The New York Times has responded to Iowa Attorney General Brenna Bird’s Dec. 4 letter to Times Publisher A.G. Sulzberger and the highest executives on the Associated Press, CNN and Reuters, accusing the information shops of probably violating federal and state legislation and offering “material support to terrorists.”
In her letter, which was signed by 13 different Republican state attorneys basic, Bird recycled conspiracy theories and misinformation which were circulating for weeks in right-wing political and social media circles to allege the information firms are supporting terrorism by using freelancers who’re primarily brokers of Hamas as a part of their groups overlaying the Israel-Hamas War.
“In your work, as in ours, facts matter,” Charlie Stadtlander, director of communications for the New York Times, wrote in a letter posted on-line on Wednesday. “So it was particularly disappointing to see the most senior legal officials in fourteen states write a letter making inflammatory allegations based on false assumptions and debunked social media posts.”
Stadtlander stated he “want[s] to assume that your letter was written in good faith to address an issue of real concern to you and your counterparts in other states,” earlier than immediately addressing a number of of the false accusations Bird leveled on the Times, after which transferring on to a extra basic conclusion.
“There is much more in your letter that is flatly wrong — there is no ‘long record of paying terrorists,’ there are no ‘transactions with terrorists’ — but rather than engage further in a battle of letters, we simply ask that, especially in these divisive times, you and other high-ranking public servants refrain from trafficking in disinformation and insinuation,” Stadtlander stated.
Stadtlander is maybe unaware that Bird started her political profession working for an Iowa politician well-known for trafficking in disinformation and insinuation — Steve King. Bird spent seven years in King’s congressional workplace, turning into his chief of workers. In her official bio on the Iowa Attorney General’s web site, Bird mentions in passing that she labored in “the U.S. House of Representatives,” however by no means mentions King.
Since turning into legal professional basic in January, Bird has routinely joined with different Republican attorneys basic to ship threatening letters to quite a lot of firms, none of them headquartered in Iowa, pressuring them to undertake insurance policies favored by conservative Republicans or face the potential of Iowa prosecuting them or supporting others taking authorized motion. None of the threats seem to have a sound authorized foundation, and Bird has by no means taken any subsequent motion to make the threats a actuality.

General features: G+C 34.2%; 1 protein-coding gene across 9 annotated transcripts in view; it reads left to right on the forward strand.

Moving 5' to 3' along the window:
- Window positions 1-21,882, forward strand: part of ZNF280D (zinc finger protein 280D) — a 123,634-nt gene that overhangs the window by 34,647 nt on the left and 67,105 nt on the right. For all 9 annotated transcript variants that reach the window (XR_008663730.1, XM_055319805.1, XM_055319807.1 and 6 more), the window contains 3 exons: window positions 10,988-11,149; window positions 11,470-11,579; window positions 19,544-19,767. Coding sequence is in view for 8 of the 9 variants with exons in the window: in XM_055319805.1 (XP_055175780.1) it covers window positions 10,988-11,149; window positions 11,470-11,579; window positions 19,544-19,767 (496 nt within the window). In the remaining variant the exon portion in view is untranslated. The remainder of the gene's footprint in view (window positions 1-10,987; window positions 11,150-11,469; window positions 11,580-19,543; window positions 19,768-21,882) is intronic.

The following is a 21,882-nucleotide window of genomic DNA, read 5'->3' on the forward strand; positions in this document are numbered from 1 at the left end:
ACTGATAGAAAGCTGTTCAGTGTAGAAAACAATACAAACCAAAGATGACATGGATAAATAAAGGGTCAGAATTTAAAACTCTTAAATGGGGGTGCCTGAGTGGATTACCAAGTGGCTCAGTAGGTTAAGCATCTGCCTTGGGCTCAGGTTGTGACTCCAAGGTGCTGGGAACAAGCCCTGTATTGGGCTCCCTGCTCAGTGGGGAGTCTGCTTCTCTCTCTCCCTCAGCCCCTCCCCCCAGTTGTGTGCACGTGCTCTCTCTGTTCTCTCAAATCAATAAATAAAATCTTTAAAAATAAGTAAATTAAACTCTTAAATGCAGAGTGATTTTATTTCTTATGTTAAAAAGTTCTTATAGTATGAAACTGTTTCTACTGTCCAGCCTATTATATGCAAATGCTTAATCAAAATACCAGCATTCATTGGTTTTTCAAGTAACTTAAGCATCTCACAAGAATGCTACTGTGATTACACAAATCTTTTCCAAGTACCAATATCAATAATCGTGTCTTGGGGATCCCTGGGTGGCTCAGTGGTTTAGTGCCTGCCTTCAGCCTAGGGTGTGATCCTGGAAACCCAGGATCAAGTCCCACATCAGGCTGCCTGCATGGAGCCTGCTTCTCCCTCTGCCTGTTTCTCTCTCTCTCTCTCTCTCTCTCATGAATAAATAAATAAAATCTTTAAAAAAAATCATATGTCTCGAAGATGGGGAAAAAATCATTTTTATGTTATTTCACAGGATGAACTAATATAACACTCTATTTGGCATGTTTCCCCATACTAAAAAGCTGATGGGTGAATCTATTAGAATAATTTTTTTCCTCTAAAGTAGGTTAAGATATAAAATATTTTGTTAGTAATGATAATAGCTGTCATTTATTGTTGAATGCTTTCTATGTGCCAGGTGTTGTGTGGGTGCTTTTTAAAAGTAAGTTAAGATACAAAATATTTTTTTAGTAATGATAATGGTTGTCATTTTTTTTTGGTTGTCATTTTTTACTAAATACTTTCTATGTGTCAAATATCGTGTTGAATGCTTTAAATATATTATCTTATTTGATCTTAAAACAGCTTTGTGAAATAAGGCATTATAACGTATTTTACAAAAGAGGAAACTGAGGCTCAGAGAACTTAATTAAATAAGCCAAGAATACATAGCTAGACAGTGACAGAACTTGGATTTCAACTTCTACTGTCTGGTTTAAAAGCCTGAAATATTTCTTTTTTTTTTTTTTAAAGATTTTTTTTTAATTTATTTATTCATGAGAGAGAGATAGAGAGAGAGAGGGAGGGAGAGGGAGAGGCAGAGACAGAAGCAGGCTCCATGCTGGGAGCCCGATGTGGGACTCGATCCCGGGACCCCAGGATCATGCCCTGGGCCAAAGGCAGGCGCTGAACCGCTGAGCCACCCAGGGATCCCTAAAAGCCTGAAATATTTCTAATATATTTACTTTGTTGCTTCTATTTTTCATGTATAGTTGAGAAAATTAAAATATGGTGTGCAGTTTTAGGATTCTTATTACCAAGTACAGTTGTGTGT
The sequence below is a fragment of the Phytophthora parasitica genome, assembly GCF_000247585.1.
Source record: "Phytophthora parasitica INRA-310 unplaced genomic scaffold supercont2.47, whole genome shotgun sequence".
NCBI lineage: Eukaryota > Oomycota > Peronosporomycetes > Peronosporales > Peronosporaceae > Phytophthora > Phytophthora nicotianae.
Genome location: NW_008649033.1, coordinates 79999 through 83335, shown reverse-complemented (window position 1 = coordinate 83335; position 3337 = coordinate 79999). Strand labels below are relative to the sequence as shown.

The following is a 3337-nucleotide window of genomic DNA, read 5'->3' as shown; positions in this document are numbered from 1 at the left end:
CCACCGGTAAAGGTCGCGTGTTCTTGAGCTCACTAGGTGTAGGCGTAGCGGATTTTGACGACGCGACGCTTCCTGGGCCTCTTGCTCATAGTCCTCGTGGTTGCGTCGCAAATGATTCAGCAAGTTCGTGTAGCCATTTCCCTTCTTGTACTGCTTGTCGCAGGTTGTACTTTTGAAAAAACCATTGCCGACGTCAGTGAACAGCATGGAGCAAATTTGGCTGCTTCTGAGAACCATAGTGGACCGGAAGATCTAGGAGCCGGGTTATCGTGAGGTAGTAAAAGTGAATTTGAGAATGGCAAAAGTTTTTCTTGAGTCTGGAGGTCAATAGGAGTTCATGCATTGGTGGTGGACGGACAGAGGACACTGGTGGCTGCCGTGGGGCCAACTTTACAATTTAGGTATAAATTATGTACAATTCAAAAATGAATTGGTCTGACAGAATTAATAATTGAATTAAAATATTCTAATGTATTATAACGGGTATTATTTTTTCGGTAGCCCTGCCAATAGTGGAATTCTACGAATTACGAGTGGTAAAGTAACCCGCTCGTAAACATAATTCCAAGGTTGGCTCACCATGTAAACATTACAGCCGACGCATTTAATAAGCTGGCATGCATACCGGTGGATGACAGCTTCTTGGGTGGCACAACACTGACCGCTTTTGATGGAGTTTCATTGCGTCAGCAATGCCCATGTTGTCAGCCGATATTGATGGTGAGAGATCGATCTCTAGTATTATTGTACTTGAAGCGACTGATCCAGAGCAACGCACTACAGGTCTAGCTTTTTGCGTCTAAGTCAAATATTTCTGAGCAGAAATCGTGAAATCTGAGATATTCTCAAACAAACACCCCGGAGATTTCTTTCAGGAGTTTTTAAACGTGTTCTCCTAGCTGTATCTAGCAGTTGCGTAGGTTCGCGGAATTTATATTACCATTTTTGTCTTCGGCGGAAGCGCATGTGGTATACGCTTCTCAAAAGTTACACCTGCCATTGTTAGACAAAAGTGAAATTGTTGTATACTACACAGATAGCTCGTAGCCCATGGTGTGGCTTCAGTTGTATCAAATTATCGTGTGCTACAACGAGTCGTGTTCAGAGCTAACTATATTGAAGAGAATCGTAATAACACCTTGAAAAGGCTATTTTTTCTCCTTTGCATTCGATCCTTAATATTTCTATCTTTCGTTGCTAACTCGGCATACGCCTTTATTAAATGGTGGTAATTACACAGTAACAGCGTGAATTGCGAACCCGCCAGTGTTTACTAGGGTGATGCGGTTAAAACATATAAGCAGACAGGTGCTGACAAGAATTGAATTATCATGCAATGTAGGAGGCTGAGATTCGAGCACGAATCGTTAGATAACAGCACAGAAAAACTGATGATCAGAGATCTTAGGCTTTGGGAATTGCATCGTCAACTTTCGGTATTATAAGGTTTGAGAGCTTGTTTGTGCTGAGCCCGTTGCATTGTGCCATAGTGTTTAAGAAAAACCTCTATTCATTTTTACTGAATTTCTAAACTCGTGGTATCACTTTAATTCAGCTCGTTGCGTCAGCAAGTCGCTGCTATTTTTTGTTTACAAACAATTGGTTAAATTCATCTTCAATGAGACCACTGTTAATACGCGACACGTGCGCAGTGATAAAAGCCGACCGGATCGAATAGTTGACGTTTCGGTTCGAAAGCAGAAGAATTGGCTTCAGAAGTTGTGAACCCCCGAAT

Even if the letters aren’t spectacular as authorized paperwork despatched by Iowa’s prime legislation enforcement official as a part of her official duties, they do give Bird an opportunity for self-promotion at a nationwide degree.But the letters Bird despatched on Dec. 4 have the potential to do greater than get the AGs some publicity at Fox News and related shops, as Stadtlander identified.
“Such baseless allegations have real consequences. They endanger the lives of our journalists and the safety of American news organizations,” Stadtlander stated. “They dishonor the heroic work that journalists in Gaza and elsewhere are doing against terrible odds to report what is happening on the ground. And they feed the false narratives that authoritarian regimes weaponize to demonize the press and justify laws that suppress press freedom.”
According to the Committee to Protect Journalists, 63 journalists and media employees have been killed for the reason that Israel-Hamas War started on Oct. 7. Another 11 have been injured, three have been reported lacking, 19 have been arrested and there have been a number of “assaults, threats, cyberattacks, censorship, and killings of family members.”
Because of the battle, November was “the deadliest month for journalists” for the reason that committee started gathering information in 1992.